ARC test website
The MailerQ team has implemented the new ARC technology in MailerQ. This means (in short) that you can now modify emails that already had a digital signature (like a DKIM signature), and let MailerQ add an ARC signature to the message. The mail can then be forwarded to the recipient with this extra ARC signature.
The receiver of the mail recognizes that the mail was modified (because the original signature is no longer valid), but she can also see that an extra ARC signature was added. This extra signature tells her who broke the original signature, and it tells her that the original signature was still valid before the mail was modified. The rationale behind this technology is that receivers can now decide to accept mails with broken DKIM signatures if they trust the party that modified the mail and broke the signature.
Testing the new technology
ARC is a completely new technology that has not yet been standardized and is not yet in use on the internet. MailerQ's implementation is one of the first (if not the very first) working implementation in the world. Because of this, it is rather pointless to use it in production (but this could change in the future), and it can not be guaranteed that we've implemented it in the same way as other parties (are going to do). To test and demonstrate our implementation we created a small website where you can see our algorithm in action.
The test website allows you to paste the MIME source of an email into a form, and add ARC signatures to the message.
Because we are one of the first parties to have implemented ARC, we are also one of the first parties to share our experiences with it. And to be honest: we dislike ARC. There are a couple of things that we especially do not like about it:
- It is based on DKIM technology
- It is difficult to deploy
- It makes email headers ugly
- It does not introduce new features
- Simpler, more elegant and more powerful solutions are possible
Let's explain out criticism. ARC uses the same signing technology as DKIM. The current signing and validation algorithm of DKIM is very strict. DKIM signatures (and therefore also ARC signatures) are easy to break. Even if you make a small irrelevant change to an email (like changing the character set, the timezone or the content-transfer-encoding), you cause DKIM signatures to break.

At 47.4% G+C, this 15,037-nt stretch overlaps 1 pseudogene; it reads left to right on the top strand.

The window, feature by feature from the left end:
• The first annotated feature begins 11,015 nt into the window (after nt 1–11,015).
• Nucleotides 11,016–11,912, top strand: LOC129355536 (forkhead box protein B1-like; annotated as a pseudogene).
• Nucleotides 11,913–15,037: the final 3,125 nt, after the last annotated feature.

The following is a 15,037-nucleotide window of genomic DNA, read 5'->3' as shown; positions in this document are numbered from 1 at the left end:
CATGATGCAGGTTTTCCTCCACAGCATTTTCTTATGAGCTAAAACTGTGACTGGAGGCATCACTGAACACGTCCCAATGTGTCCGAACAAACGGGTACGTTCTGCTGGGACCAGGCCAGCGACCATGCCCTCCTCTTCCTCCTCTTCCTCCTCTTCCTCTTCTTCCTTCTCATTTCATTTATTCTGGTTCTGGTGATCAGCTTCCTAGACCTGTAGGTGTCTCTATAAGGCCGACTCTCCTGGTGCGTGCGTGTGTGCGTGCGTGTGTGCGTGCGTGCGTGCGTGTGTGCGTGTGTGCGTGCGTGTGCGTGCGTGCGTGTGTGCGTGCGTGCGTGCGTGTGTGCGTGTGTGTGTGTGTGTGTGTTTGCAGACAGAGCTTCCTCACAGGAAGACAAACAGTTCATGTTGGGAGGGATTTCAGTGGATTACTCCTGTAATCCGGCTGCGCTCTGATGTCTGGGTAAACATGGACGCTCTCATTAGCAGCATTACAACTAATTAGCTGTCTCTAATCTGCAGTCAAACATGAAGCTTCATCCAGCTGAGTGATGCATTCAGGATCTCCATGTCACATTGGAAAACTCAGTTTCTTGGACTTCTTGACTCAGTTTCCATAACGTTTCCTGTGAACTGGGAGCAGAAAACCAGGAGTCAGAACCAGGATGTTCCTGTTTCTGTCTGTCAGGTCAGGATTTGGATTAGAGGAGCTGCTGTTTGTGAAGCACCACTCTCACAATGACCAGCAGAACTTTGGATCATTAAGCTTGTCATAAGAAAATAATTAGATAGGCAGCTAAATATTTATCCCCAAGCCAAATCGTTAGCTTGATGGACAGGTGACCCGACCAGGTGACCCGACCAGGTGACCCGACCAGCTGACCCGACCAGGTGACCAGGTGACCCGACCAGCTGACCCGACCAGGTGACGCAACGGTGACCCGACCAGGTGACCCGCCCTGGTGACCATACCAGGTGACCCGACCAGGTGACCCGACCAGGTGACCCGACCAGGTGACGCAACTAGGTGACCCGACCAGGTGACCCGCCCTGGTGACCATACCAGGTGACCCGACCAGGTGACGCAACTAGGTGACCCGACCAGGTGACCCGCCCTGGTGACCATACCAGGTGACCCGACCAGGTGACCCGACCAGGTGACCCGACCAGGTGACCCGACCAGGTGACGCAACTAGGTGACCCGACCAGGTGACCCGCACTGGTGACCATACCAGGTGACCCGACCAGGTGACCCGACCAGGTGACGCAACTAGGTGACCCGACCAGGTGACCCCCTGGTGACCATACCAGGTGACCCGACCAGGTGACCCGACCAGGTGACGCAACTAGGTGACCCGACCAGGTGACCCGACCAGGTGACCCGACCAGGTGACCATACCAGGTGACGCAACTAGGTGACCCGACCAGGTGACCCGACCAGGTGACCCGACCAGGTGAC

This is a shortcoming of DKIM. Such small changes do not at all change the content of an email, but just the technical representation. For a human being such messages are identical, and for computer programs this can be easy to recognize too. But despite of this, a DKIM signature simply breaks if you make such a trivial technical change to a message. This is a problem that could easily be solved by bringing out an improved DKIM standard.
One of the reasons why ARC was introduced was to solve DKIM's shortcomings. In that light we think it is wrong for ARC to use exactly the same (flawed) signing technology as DKIM. DKIM signatures are too easy to break, and therefore ARC signatures will be too. The time spent on this new ARC standard would be better spent on improving DKIM.
ARC is difficult to deploy
For an ARC chain to work, it must be signed by every MTA along the way that modifies the message. If there is only one MTA that fails to do this, the ARC chain can not be validated.
This requires ARC to be deployed on many computers - not only on the machines of the sender and the receiver, but also on all sort of nodes in the middle. It will take years to get to this point. An alternative technology that does not rely so heavily on deployment on all these hubs would be much easier to get rolling.
Ugly mail headers
If you play around with our demonstration website, you can see that the message header literally explodes if you add a couple of ARC signatures to your message.
Technology should be simple. The easier a technology is, the more likely it is to be adopted. ARC is not easy. A mail that has passed a couple of hubs becomes next to unreadable and is almost impossible to recognize as a mail message. A simple, elegant solution is preferred over this complex ARC technology.
No new features are introduced
It is going to be a hell of a job to get ARC deployed. And what does it bring us? What are the benefits? What is the point of spending so much time and energy on it? Can we suddenly do things that were not possible before?
This is a missed opportunity. If we are going to introduce a new technology, and if we are going to require this to be installed on so many hosts, why not grab this opportunity to make email cooler at the same time? We could for example allow receivers to track exactly what was changed. This could be a very useful feature.
The ARC technology is available in MailerQ, and can already be seen in action on our demonstration website. We do support the technology, but think that a simpler, more elegant and more powerful solution is possible - and preferrable.